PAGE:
You can face and resolve your anger by first being honest with yourself and with God about what you are feeling. He is big enough to handle your anger and to help you resolve it. Talk to Him about your doubts and fears, and what is causing rage in your heart. Tell Him, “God, I am so angry!” He will not turn His back on you. So, give your angry feelings to the Lord, and trust Him to replace those feelings with peace, forgiveness, and strength. Freedom from unchecked anger is freedom to heal. (5)

Taking back your life …

1. Talk with someone who would be comfortable listening to you vent your anger. Discuss the feelings that may be at the root of this emotion. Identifying these feelings and expressing them verbally will help you to work through your anger.

2. Hebrews 10:30 says, “For we know Him who said, ‘Vengeance is Mine, I will Repay.’ And again, ‘The Lord will judge His people.'” How can you apply this Scripture to how you are feeling about those who hurt you or let you down during this tragedy?

3. If you have harbored anger in your heart, confess this anger to God, and if applicable, or possible, to the one who has hurt or offended you. Then release your anger by forgiving them. Not only is forgiveness a requirement to be forgiven (Matthew 6:14), resolving your anger and forgiving those who have hurt you will free your heart to truly heal. Have you, in anger, hurt or offended your spouse, child, or someone else during this difficult time? If so, repent by confessing this to God and to that person, and ask for forgiveness. Make sure the wounded relationship is healed. Then prove your repentance and sincerity by controlling your anger (see Acts 26:20).

Additional Scripture reading:

Psalm 37:8
Ephesians 4:32
Colossians 3:8

Handling anger is an important life skill. Christian counselors report that 50 percent of people who come in for counseling have problems dealing with anger. Anger can shatter communication and tear apart relationships, and it ruins both the joy and health of many. Sadly, people tend to justify their anger instead of accepting responsibility for it. Everyone struggles, to varying degrees, with anger. Thankfully, God’s Word contains principles regarding how to handle anger in a godly manner, and how to overcome sinful anger.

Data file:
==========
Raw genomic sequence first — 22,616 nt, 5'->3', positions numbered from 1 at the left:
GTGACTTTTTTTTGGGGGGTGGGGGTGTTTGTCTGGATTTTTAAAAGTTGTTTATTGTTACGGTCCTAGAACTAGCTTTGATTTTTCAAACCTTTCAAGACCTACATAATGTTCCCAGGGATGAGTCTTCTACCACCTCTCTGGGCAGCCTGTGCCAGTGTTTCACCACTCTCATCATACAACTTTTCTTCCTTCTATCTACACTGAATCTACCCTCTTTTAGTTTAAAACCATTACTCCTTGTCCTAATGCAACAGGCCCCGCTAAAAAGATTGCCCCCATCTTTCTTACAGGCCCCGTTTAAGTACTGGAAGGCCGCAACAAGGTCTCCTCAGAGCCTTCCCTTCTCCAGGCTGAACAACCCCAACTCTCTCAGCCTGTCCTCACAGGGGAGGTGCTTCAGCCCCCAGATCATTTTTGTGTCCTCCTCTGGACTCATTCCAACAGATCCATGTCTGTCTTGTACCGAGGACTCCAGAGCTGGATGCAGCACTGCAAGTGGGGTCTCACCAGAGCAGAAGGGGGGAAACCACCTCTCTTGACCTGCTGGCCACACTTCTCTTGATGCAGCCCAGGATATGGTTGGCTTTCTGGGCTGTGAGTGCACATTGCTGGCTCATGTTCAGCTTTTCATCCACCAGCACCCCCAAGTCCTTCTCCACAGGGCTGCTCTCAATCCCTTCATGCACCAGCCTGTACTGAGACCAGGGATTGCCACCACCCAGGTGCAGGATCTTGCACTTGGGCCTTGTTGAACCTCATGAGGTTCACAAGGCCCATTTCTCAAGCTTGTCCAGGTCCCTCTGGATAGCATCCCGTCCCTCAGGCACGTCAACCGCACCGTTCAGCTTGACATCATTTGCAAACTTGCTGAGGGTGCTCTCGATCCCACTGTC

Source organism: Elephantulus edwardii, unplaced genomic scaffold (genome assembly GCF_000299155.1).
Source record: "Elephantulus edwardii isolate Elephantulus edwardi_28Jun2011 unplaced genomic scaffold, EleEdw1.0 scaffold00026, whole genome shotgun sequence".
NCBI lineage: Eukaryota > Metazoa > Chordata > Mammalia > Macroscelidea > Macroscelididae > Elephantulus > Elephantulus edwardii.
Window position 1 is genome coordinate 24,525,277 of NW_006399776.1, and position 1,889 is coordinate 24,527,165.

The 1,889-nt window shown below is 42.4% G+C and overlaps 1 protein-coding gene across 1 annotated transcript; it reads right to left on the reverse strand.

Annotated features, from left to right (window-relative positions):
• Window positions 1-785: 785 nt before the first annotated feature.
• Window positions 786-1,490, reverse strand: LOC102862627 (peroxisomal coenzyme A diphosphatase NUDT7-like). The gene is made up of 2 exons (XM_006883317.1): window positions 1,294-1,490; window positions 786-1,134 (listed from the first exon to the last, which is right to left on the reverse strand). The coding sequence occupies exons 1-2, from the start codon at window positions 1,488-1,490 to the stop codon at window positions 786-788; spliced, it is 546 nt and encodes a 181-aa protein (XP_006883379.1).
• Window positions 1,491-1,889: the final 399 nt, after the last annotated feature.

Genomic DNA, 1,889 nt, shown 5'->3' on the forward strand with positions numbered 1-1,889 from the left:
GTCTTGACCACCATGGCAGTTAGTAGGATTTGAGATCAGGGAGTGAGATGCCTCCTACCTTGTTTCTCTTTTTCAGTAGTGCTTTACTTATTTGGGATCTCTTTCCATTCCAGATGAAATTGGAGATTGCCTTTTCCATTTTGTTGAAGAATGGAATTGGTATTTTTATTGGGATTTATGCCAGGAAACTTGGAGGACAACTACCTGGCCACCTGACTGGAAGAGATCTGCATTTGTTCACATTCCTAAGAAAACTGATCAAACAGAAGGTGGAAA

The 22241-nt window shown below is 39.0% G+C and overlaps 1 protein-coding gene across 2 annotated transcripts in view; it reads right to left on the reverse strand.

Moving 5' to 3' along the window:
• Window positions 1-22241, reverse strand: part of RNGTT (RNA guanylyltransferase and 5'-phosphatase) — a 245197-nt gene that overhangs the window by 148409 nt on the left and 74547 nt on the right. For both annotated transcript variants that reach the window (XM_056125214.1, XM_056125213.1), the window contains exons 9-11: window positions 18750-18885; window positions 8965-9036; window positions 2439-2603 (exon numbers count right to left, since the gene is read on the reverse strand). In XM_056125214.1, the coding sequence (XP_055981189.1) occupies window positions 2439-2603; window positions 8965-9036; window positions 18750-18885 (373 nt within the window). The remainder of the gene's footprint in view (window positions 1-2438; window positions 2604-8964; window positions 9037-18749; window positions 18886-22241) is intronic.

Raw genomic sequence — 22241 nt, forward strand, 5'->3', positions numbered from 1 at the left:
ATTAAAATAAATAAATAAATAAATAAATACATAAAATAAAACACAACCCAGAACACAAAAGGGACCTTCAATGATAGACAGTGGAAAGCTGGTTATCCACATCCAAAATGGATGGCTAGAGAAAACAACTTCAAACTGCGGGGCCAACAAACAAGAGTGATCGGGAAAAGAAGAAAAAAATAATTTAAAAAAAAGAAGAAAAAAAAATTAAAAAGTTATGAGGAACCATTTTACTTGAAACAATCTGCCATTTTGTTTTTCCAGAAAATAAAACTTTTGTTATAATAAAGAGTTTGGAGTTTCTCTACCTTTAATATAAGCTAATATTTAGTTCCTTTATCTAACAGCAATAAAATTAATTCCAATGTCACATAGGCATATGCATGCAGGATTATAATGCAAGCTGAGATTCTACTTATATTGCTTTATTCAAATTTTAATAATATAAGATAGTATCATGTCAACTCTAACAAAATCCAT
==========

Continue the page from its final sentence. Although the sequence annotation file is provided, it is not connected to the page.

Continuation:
Anger is not always sin. There is a type of anger of which the Bible approves, often called “righteous indignation.” God is angry (Psalm 7:11; Mark 3:5), and believers are commanded to be angry (Ephesians 4:26). Two Greek words in the New Testament are translated as “anger.” One means “passion, energy” and the other means “agitated, boiling.” Biblically, anger is God-given energy intended to help us solve problems. Examples of biblical anger include David’s being upset over hearing Nathan the prophet sharing an injustice (2 Samuel 12) and Jesus’ anger over how some of the Jews had defiled worship at God’s temple in Jerusalem (John 2:13-18). Notice that neither of these examples of anger involved self-defense, but a defense of others or of a principle.

That being said, it is important to recognize that anger at an injustice inflicted against oneself is also appropriate. Anger has been said to be a warning flag—it alerts us to those times when others are attempting to or have violated our boundaries. God cares for each individual. Sadly, we do not always stand up for one another, meaning that sometimes we must stand up for ourselves. This is especially important when considering the anger that victims often feel. Victims of abuse, violent crime, or the like have been violated in some way. Often while experiencing the trauma, they do not experience anger. Later, in working through the trauma, anger will emerge. For a victim to reach a place of true health and forgiveness, he or she must first accept the trauma for what it was. In order to fully accept that an act was unjust, one must sometimes experience anger. Because of the complexities of trauma recovery, this anger is often not short-lived, particularly for victims of abuse. Victims should process through their anger and come to a place of acceptance, even forgiveness. This is often a long journey. As God heals the victim, the victim’s emotions, including anger, will follow. Allowing the process to occur does not mean the person is living in sin.

Anger can become sinful when it is motivated by pride (James 1:20), when it is unproductive and thus distorts God’s purposes (1 Corinthians 10:31), or when anger is allowed to linger (Ephesians 4:26-27). One obvious sign that anger has turned to sin is when, instead of attacking the problem at hand, we attack the wrongdoer. Ephesians 4:15-19 says we are to speak the truth in love and use our words to build others up, not allow rotten or destructive words to pour from our lips. Unfortunately, this poisonous speech is a common characteristic of fallen man (Romans 3:13-14). Anger becomes sin when it is allowed to boil over without restraint, resulting in a scenario in which hurt is multiplied (Proverbs 29:11), leaving devastation in its wake. Often, the consequences of out-of-control anger are irreparable. Anger also becomes sin when the angry one refuses to be pacified, holds a grudge, or keeps it all inside (Ephesians 4:26-27). This can cause depression and irritability over little things, which are often unrelated to the underlying problem.